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McGill Wins $1.4M Liver Disease Biomarker Study

By a GenomeWeb staff reporter

NEW YORK (GenomeWeb News) – The Research Institute of the McGill University Health Centre (RI-MUHC) in Montreal has received a C$1.4 million (US$1.4 million) grant from a non-profit funding agency in Quebec to search for diagnostic biomarkers for two related liver conditions .

McGill will use the grant from a Fonds de la recherche en santé du Québec (FRSQ) competition to identify markers for non-alcoholic fatty liver disease (NAFLD) and non-alcoholic steatohepatitis (NASH), which are leading causes of chronic liver diseases.

NAFLD is frequently associated with obesity and affects about one third of the world's adult population. In about 25 percent of those adults the condition progresses to NASH, which leads to inflammation and damage.

Currently, there is no single reliable biochemical marker that can diagnose NAFLD or its progression to NASH and there are not many treatment options for the condition except for palliative care or liver transplant.

The four-year interdisciplinary studies will create a new competitive research program in translational research and seek to discover diagnostic markers to accurately identify patients with NAFLD and NASH, which "are urgently needed to provide cost-effective care," McGill said recently.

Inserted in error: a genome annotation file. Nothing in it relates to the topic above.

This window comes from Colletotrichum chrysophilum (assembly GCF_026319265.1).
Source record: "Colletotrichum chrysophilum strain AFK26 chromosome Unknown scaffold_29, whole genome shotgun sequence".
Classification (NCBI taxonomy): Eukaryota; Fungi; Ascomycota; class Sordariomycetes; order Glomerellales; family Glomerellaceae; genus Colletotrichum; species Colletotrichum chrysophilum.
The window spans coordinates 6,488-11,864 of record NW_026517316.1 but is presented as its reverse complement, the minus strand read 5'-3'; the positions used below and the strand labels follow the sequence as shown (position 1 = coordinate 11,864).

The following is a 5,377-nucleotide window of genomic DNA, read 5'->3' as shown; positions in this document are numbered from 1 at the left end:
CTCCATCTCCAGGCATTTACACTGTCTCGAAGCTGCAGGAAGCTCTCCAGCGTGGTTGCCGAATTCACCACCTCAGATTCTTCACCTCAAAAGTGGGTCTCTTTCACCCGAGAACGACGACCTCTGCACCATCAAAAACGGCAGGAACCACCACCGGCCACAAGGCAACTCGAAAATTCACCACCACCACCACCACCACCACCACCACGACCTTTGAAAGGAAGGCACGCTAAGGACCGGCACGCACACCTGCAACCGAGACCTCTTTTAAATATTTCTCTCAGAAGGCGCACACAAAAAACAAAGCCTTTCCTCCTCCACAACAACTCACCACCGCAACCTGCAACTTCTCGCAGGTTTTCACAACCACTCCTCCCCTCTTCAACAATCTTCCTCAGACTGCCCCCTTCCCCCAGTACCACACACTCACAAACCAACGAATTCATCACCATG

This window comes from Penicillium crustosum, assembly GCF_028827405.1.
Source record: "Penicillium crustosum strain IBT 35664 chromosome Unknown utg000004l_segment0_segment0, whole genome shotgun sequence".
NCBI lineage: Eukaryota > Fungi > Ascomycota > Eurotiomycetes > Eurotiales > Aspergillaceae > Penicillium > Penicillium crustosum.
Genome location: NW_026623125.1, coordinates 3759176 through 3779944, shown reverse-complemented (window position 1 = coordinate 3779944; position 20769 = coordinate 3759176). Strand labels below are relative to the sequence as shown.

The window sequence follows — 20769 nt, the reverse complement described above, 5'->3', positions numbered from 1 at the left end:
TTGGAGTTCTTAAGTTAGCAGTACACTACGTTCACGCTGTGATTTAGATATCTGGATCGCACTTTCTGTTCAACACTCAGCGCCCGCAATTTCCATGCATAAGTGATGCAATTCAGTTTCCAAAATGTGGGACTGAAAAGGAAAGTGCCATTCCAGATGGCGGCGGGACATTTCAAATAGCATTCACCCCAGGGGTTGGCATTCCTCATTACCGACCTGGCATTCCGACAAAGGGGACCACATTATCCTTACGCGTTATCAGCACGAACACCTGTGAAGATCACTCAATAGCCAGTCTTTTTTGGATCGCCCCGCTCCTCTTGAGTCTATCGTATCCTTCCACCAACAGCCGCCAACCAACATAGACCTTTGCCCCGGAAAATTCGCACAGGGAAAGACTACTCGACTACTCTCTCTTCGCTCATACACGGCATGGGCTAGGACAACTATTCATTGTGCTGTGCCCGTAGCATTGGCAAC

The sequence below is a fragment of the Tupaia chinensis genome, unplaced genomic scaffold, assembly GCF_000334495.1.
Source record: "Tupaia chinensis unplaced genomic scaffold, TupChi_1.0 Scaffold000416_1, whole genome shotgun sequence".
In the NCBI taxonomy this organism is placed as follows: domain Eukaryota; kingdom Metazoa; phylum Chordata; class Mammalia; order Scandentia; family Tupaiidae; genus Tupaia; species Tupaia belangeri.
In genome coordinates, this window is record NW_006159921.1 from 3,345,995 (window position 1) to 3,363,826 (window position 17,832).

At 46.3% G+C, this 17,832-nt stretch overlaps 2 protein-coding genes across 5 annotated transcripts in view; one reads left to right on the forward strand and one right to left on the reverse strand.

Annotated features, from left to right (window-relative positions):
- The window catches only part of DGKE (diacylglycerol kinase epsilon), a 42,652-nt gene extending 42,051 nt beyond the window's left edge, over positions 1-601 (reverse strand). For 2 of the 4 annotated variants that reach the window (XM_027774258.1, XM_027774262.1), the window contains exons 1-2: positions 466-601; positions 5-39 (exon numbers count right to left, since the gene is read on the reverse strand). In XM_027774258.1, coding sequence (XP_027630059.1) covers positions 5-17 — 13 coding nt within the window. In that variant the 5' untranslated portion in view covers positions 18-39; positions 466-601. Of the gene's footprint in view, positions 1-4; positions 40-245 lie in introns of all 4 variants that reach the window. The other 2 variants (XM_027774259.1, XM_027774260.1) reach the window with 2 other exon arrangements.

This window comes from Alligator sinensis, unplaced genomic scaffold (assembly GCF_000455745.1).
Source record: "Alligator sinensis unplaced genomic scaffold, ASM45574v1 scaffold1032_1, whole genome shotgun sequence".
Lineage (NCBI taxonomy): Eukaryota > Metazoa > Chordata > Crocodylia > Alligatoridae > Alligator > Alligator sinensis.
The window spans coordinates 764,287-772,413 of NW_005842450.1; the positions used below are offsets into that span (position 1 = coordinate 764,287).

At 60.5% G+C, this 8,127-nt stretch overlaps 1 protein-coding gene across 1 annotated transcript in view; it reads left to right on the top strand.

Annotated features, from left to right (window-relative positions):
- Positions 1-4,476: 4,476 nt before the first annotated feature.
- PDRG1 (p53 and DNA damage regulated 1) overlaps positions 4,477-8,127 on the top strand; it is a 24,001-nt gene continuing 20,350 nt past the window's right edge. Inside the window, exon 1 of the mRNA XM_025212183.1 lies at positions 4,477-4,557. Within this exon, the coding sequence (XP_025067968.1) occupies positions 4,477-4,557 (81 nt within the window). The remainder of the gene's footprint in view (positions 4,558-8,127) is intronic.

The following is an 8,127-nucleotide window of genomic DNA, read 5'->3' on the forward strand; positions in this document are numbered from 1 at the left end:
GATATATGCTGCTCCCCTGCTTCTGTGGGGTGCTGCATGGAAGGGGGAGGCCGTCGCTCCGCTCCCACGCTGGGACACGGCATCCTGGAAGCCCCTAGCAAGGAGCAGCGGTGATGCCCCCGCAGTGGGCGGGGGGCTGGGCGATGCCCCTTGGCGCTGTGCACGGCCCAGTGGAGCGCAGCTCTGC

"One of the goals of our project is to identify new and valuable disease 'predictors' or biomarkers that will allow physicians to better understand and predict the progression of NAFLD and NASH," explained Tommy Nilsson, who is director of proteomics at The McGill University and Genome Quebec Innovation Centre and director of the Proteomics and Systems Medicine Program at RI-MUHC.

"These predictors could form the basis of new diagnostic tests or treatment options. If successful in liver disease, the methods used here could be applied to other complex diseases," Nilsson said.

"If successful, this work will create the road map to building personalized medicine programs across a spectrum of diseases that could lead to changes in healthcare delivery," added RI-MUHC Director Vassilos Papadopoulos.

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